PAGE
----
Connection to Library

Office Suite West Elevation

Walled Garden

Walled Garden

West Elevation

East Elevation

East Elevation

Classroom

Classroom

Classroom

Classroom

Classroom

Classroom

Classroom

Classroom

Processing

Processing

Stacks

South Elevation

Stacks

South Elevation

ZIMPEL ST.

ZIMPEL ST. North Elevation

Section-Perspective B

Section C

B Section D Section-Perspective Section ESection C

Section D

North Elevation

Section E

Up

Section-Perspective A

Up

Section-Perspective A

Gallery Section A

Section A

Gallery

Lobby

Lobby

Connection to L

Section B

Connection to Library

Section B

Walled Garden

West Elevation

West Elevation

Walled Garden

Eas

Classroom

PROCESS DRAWINGS

Classroom

Classroom Processing

Classroom Processing

South Elevation

South Elevation


4.

Pocket Park for the Rear of Richardson Memorial Hall, Tulane University Design Studio, Prof. Tom Holloman, Summer 2017

A flexible outdoor space, incorporating areas for both intimate gathering and the congregation of large groups, was conceived in a manner as to be respectful of practicality and context.

LOWER LEVEL

UPPER LEVEL


PANORAMA OF EXISTING SITE


5.

Façade “Renew” Preservation Studio, Prof’s John Stubbs and Beth Jacob, Spring 2017

Based on historic photographs and extant contemporaneous vernacular, restorations of the façades of several historic commercial buildings on the 800 block of Canal Street, New Orleans, were proposed.

23’

RECONSTRUCT DORMER AND REPLACE ROOFING MATERIAL RECONSTRUCT CORNICE, ARCHES, AND PILASTERS

827 Canal St. Circa 1890 commercial building with slipcover.

58’ 9”

REMOVE SLIPCOVER

REVISED STOREFRONT

PROPOSED

EXISTING

PROPOSED


ROPOSED

21’ 7”

22’ 7”

RECONSTRUCT PARAPET AND CORNICE

837 Canal St. Circa 1880 commercial building with mid-20th century slipcover.

829 Canal St. Circa 1900 commercial building with c. 1930 Art Deco/Egyptian Revival alterations that have attained historical significance.

PROFILE OF RECONSTRUCTED GALLERIES

44’ 6”

45’ 3”

RESTORE TO CASEMENT-TYPE WINDOWS

REMOVE SLIPCOVER AND AWNING RECONSTRUCT GALLERIES REVISED STOREFRONT AND OPENINGS PER CONTEMPORANEOUS VERNACULAR

REVISED OPENINGS AND RESTORED ART-DECO DETAIL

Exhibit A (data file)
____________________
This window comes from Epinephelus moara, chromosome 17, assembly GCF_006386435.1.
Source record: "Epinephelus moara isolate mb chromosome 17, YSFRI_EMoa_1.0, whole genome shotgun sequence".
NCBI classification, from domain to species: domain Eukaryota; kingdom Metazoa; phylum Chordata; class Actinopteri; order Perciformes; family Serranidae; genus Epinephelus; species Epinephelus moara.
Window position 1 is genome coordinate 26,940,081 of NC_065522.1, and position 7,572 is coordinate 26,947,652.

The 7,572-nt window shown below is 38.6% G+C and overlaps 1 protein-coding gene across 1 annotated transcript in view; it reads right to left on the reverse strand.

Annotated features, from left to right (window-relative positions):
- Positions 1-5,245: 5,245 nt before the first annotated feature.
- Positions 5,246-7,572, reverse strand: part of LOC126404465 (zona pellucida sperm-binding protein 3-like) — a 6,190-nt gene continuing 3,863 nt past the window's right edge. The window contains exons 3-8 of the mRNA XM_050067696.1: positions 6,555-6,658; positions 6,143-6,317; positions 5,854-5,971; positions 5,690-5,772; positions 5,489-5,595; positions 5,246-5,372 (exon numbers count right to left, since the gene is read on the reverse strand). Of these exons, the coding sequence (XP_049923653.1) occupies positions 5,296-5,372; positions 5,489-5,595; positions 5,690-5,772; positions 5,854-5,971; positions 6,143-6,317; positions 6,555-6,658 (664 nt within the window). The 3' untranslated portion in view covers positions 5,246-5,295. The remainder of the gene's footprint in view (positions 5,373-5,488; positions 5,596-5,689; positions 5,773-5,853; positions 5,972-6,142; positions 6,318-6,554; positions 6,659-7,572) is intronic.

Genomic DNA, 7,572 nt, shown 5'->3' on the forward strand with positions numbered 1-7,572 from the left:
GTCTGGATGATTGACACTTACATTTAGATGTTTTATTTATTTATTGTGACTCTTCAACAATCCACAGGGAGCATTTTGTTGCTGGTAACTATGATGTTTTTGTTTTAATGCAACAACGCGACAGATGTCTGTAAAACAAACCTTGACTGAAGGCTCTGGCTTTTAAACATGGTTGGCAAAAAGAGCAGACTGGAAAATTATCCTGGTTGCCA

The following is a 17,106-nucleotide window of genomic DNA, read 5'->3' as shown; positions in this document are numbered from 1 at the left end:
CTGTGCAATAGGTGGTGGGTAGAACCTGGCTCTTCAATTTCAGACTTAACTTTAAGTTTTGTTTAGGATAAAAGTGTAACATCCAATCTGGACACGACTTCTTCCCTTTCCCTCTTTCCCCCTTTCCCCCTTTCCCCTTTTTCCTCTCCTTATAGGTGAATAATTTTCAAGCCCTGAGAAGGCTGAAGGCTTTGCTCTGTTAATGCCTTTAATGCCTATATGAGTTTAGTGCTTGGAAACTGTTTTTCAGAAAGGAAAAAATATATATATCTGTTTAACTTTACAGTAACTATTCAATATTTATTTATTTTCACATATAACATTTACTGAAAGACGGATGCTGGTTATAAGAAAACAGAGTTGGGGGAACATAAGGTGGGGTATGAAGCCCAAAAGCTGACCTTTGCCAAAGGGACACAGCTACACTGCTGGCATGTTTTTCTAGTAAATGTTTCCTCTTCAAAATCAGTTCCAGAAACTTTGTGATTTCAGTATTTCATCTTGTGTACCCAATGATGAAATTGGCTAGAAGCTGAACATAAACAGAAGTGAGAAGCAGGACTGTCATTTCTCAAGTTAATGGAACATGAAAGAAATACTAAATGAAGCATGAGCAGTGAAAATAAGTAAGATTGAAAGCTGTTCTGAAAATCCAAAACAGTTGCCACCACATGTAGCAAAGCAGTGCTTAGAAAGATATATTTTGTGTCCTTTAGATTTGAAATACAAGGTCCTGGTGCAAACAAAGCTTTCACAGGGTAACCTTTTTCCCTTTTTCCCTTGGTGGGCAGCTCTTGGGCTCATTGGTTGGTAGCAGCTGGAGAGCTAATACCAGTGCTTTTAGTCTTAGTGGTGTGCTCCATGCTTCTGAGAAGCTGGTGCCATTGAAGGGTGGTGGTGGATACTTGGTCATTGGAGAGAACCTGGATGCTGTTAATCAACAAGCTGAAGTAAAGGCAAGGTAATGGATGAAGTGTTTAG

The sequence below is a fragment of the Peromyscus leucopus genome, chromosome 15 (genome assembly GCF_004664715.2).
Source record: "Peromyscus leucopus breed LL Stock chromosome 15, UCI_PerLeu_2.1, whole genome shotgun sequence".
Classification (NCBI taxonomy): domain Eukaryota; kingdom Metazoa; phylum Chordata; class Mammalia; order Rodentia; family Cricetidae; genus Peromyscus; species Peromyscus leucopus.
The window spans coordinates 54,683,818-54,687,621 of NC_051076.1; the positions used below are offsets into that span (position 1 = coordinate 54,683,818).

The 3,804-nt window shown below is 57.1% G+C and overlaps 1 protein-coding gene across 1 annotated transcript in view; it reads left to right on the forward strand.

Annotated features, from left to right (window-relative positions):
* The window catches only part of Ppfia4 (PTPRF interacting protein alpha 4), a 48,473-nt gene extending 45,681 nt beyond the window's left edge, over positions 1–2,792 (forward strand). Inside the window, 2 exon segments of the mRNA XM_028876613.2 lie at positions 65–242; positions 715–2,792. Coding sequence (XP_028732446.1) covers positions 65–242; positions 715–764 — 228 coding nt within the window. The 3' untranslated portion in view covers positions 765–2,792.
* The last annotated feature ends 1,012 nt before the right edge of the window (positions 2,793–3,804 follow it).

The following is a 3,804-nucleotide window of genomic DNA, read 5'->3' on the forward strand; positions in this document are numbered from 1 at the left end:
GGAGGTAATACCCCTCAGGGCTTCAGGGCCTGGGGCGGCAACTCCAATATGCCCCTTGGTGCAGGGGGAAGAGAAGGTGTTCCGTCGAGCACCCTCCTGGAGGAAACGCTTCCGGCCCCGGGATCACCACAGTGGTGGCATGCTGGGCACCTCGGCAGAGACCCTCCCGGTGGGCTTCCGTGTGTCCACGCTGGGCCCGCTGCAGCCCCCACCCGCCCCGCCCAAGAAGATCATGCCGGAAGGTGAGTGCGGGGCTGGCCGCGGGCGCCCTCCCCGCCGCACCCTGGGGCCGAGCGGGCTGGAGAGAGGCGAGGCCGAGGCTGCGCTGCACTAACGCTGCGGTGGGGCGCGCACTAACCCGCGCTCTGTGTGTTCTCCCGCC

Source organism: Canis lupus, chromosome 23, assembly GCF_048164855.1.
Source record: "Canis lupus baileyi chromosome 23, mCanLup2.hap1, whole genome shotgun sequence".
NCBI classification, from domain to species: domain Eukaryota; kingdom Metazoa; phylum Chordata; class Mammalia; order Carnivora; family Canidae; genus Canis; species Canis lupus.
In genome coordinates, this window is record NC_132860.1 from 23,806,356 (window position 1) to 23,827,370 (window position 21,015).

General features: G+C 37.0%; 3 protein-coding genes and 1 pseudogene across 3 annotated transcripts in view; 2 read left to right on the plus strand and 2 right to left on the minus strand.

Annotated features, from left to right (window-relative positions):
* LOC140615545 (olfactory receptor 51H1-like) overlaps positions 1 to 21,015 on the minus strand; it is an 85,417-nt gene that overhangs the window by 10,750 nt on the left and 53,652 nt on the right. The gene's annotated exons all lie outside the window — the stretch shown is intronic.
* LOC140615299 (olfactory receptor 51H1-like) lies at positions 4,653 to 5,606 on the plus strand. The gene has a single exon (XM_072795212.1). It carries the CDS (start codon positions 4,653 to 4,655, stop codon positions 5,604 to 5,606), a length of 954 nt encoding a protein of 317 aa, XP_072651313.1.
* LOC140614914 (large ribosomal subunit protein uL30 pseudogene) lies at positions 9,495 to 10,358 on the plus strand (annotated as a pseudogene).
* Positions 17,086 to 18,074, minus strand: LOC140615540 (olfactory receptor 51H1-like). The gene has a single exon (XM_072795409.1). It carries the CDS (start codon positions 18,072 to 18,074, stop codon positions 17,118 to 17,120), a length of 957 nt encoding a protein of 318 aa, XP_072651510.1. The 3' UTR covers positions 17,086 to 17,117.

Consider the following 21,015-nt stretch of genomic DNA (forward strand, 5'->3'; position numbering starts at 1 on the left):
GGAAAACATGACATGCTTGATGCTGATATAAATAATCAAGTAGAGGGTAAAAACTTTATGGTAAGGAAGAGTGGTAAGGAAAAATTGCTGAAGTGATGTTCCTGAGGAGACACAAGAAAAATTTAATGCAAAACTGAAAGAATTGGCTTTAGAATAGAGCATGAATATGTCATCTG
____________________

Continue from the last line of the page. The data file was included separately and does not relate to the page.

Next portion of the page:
23’

EXISTING

PROPOSED

EXISTING RECONSTRUCT DORMER AND REPLACE ROOFING MATERIAL

22’ 7”

RECONSTRUCT CORNICE, ARCHES, AND PILASTERS

829 Canal St. Circa 1900 commercial building with c. 1930 Art Deco/Egyptian Revival alterations that have attained historical significance.

PROFILE OF RECONSTRUCTED GALLERIES

827 Canal St. Circa 1890 commercial building with slipcover.

45’ 3”

58’ 9”

RESTORE TO CASEMENT-TYPE WINDOWS

REMOVE SLIPCOVER

REVISED OPENINGS AND RESTORED ART-DECO DETAIL

EXISTING

REVISED STOREFRONT

PROPOSED

EXISTING


6.

Waterfront Museum Campus on the Northshore of Lake Pontchartrain Site Strategies, Prof. Aron Chang, Fall 2017

During a one-week “charrette” group project, these process ink-on-vellum drawings were the foundation of my team’s proposal.


7.

Children’s Chair Franklin & Marshall College, Studio Art, Prof. Carol Hickey, Spring 2011

As a project to design a cardboard chair for children, I conceived a take on the classic “tête-à-tête.” Consisting of slotted cardboard sheets, the chair was built with great material efficiency and without - except for the seat bottom - a need for glue. As the pictures attest, the clients were pleased! (The accompanying axonometric was modeled in Rhinoceros in 2017.)


8.

Writing Sample: Miller Memorial Library National Register Nomination

Presented to the state committee in April 2017, the history of this diminutive but delightfully sophisticated mid-century modern library in Hammond, LA, by architect John Desmond was researched and documented for a successful National Register nomination on its architectural merits. Permalink: https://www.crt.state.la.us/dataprojects/hp/nhl/view.asp?ID=1422